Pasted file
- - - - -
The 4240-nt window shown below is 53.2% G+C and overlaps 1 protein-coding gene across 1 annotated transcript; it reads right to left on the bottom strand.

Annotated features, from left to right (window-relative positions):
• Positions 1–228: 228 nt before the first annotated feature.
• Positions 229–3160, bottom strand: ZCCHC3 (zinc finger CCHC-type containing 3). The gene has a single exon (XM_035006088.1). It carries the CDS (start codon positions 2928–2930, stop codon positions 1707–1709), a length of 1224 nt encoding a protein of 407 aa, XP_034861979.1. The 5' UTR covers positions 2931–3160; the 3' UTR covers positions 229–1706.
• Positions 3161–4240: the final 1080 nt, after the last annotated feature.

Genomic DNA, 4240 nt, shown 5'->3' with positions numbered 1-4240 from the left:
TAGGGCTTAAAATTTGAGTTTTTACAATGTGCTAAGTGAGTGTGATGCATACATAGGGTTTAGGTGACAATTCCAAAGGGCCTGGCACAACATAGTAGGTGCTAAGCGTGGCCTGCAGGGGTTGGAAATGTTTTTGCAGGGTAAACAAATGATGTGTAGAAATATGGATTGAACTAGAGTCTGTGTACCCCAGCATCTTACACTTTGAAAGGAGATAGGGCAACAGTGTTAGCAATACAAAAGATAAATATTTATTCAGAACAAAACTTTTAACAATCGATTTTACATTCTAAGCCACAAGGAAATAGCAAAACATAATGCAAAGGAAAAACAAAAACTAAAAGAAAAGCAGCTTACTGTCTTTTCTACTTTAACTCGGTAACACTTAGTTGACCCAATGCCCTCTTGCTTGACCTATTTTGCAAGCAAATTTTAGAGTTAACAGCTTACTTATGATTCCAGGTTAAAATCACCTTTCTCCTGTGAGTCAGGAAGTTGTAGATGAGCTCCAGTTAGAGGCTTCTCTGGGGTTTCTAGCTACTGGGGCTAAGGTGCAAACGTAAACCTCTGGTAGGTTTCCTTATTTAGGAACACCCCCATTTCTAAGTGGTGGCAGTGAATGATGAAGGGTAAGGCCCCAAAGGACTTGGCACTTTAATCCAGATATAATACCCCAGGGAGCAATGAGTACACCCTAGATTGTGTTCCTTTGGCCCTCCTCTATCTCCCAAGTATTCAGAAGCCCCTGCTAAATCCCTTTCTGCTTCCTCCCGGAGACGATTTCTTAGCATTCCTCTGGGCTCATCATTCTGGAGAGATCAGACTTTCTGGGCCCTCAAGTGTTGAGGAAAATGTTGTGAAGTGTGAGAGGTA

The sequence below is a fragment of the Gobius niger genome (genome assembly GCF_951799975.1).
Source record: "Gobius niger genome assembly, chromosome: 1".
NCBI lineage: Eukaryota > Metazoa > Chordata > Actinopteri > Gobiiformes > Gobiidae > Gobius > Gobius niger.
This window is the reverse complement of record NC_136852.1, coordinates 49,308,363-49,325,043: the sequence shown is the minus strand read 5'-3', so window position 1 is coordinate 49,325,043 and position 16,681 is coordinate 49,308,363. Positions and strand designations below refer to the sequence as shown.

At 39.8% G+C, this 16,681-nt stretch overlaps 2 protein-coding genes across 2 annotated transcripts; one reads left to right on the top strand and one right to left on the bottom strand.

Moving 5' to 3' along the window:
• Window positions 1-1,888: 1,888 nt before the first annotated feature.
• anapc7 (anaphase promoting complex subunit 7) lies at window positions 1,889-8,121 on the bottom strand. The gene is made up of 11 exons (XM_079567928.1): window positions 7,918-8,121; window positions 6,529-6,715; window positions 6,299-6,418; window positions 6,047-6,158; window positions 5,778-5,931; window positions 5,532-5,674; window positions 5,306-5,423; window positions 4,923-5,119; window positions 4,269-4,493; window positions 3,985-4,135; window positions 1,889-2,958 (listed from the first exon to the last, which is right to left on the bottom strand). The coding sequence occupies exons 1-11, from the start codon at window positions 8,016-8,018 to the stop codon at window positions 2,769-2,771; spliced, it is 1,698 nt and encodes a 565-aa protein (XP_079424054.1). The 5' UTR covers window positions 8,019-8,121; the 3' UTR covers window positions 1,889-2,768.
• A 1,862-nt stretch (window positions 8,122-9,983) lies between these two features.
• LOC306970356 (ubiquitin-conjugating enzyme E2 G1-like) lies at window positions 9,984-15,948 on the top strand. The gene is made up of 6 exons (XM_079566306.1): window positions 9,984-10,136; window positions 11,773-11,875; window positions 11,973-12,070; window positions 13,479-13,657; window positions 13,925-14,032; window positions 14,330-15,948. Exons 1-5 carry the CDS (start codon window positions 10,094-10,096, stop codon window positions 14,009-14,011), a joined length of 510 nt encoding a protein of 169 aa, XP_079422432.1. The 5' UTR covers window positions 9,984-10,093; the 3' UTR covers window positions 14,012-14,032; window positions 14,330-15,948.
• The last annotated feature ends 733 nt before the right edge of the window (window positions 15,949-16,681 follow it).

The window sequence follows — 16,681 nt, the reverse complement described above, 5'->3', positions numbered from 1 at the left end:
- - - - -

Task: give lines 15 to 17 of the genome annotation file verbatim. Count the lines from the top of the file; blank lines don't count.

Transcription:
• anapc7 (anaphase promoting complex subunit 7) lies at window positions 1,889-8,121 on the bottom strand. The gene is made up of 11 exons (XM_079567928.1): window positions 7,918-8,121; window positions 6,529-6,715; window positions 6,299-6,418; window positions 6,047-6,158; window positions 5,778-5,931; window positions 5,532-5,674; window positions 5,306-5,423; window positions 4,923-5,119; window positions 4,269-4,493; window positions 3,985-4,135; window positions 1,889-2,958 (listed from the first exon to the last, which is right to left on the bottom strand). The coding sequence occupies exons 1-11, from the start codon at window positions 8,016-8,018 to the stop codon at window positions 2,769-2,771; spliced, it is 1,698 nt and encodes a 565-aa protein (XP_079424054.1). The 5' UTR covers window positions 8,019-8,121; the 3' UTR covers window positions 1,889-2,768.
• A 1,862-nt stretch (window positions 8,122-9,983) lies between these two features.
• LOC306970356 (ubiquitin-conjugating enzyme E2 G1-like) lies at window positions 9,984-15,948 on the top strand. The gene is made up of 6 exons (XM_079566306.1): window positions 9,984-10,136; window positions 11,773-11,875; window positions 11,973-12,070; window positions 13,479-13,657; window positions 13,925-14,032; window positions 14,330-15,948. Exons 1-5 carry the CDS (start codon window positions 10,094-10,096, stop codon window positions 14,009-14,011), a joined length of 510 nt encoding a protein of 169 aa, XP_079422432.1. The 5' UTR covers window positions 9,984-10,093; the 3' UTR covers window positions 14,012-14,032; window positions 14,330-15,948.